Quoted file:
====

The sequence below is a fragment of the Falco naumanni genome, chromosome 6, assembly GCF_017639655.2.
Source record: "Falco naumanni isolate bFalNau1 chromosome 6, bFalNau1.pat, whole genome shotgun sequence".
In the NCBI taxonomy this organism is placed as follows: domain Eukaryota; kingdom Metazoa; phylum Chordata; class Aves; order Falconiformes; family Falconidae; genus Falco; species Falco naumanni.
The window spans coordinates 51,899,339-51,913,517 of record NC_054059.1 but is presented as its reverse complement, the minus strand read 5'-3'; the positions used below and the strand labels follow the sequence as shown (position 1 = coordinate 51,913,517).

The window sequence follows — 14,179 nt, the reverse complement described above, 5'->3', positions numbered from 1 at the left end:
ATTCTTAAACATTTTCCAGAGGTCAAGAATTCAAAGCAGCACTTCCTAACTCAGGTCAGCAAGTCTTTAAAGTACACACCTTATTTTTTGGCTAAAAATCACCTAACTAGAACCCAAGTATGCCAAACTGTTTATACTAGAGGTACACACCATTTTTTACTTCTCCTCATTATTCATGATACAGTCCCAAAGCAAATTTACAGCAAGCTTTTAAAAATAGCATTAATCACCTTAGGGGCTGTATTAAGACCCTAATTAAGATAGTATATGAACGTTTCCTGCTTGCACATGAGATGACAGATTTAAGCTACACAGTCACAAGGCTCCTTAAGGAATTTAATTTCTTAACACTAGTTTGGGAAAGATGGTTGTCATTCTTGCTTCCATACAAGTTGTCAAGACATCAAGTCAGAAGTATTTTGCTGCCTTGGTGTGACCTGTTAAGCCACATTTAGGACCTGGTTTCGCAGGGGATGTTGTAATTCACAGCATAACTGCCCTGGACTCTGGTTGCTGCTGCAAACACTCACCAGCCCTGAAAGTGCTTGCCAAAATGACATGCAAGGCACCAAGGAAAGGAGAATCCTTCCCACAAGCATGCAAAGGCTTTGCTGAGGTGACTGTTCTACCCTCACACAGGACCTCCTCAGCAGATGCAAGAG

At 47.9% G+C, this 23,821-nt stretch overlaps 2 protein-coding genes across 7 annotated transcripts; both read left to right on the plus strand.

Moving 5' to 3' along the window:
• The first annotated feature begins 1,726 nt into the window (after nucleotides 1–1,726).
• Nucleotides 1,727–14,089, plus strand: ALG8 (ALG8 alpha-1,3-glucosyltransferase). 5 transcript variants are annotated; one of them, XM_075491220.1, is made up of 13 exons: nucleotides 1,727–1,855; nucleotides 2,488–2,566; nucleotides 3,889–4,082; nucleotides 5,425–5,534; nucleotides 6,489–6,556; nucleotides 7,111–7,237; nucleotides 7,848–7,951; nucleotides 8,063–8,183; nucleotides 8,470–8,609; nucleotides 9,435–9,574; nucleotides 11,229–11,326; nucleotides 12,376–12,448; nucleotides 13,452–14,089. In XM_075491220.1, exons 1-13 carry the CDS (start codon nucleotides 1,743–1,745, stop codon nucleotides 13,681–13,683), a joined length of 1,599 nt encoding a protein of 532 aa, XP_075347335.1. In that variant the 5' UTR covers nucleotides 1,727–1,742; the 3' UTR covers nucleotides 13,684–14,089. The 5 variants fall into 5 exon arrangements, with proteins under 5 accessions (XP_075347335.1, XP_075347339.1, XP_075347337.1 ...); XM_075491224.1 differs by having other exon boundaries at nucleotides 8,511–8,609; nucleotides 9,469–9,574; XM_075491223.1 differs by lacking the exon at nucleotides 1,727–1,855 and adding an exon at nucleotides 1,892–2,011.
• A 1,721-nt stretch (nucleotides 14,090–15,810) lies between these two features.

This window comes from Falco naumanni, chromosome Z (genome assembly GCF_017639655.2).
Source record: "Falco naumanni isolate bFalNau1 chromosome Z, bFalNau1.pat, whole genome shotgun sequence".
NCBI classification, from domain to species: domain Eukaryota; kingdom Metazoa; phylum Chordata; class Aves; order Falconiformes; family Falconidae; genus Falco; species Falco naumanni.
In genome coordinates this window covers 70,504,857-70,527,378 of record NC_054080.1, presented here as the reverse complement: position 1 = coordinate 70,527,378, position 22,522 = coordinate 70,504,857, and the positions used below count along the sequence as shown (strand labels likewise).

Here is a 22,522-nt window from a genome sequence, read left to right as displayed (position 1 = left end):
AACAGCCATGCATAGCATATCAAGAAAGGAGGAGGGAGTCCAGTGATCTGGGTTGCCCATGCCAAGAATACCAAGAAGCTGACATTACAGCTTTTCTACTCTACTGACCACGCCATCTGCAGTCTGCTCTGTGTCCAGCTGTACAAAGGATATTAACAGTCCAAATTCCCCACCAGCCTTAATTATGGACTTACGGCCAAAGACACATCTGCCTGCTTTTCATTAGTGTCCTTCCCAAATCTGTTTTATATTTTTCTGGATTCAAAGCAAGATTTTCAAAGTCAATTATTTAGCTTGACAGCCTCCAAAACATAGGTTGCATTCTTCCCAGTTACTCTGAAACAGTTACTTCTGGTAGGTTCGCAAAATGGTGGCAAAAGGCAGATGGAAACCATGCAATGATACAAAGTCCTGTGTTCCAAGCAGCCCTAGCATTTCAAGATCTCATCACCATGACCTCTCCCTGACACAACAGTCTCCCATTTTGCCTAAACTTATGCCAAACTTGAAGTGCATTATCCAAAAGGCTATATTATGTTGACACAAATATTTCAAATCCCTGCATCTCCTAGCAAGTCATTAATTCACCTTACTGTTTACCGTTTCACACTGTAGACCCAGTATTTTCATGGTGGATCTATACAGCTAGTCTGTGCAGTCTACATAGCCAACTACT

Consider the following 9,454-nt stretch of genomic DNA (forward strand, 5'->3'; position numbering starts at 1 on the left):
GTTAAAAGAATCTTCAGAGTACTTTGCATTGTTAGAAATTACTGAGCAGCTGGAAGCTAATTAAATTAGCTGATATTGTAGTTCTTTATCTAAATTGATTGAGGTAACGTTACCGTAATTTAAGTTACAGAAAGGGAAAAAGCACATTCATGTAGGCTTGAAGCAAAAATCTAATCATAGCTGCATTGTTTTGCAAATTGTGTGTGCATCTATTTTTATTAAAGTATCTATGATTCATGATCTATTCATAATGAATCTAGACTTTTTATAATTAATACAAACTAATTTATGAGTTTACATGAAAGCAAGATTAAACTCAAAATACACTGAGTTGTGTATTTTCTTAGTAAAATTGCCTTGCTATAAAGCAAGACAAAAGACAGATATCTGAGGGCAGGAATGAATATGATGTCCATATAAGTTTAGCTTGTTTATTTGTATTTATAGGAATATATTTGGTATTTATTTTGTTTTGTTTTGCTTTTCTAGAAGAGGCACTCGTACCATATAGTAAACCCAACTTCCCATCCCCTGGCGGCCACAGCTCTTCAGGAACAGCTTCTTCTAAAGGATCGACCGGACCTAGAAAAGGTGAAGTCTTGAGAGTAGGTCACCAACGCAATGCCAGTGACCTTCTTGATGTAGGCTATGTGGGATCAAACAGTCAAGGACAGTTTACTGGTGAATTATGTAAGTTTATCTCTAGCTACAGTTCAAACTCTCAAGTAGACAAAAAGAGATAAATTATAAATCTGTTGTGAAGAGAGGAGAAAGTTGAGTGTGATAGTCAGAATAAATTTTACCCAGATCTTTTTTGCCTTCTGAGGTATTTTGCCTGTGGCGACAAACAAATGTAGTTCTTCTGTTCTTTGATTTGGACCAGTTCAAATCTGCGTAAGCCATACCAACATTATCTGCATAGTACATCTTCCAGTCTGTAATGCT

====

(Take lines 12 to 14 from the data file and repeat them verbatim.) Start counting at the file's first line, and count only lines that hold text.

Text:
This window comes from Falco naumanni, chromosome Z (genome assembly GCF_017639655.2).
Source record: "Falco naumanni isolate bFalNau1 chromosome Z, bFalNau1.pat, whole genome shotgun sequence".
NCBI classification, from domain to species: domain Eukaryota; kingdom Metazoa; phylum Chordata; class Aves; order Falconiformes; family Falconidae; genus Falco; species Falco naumanni.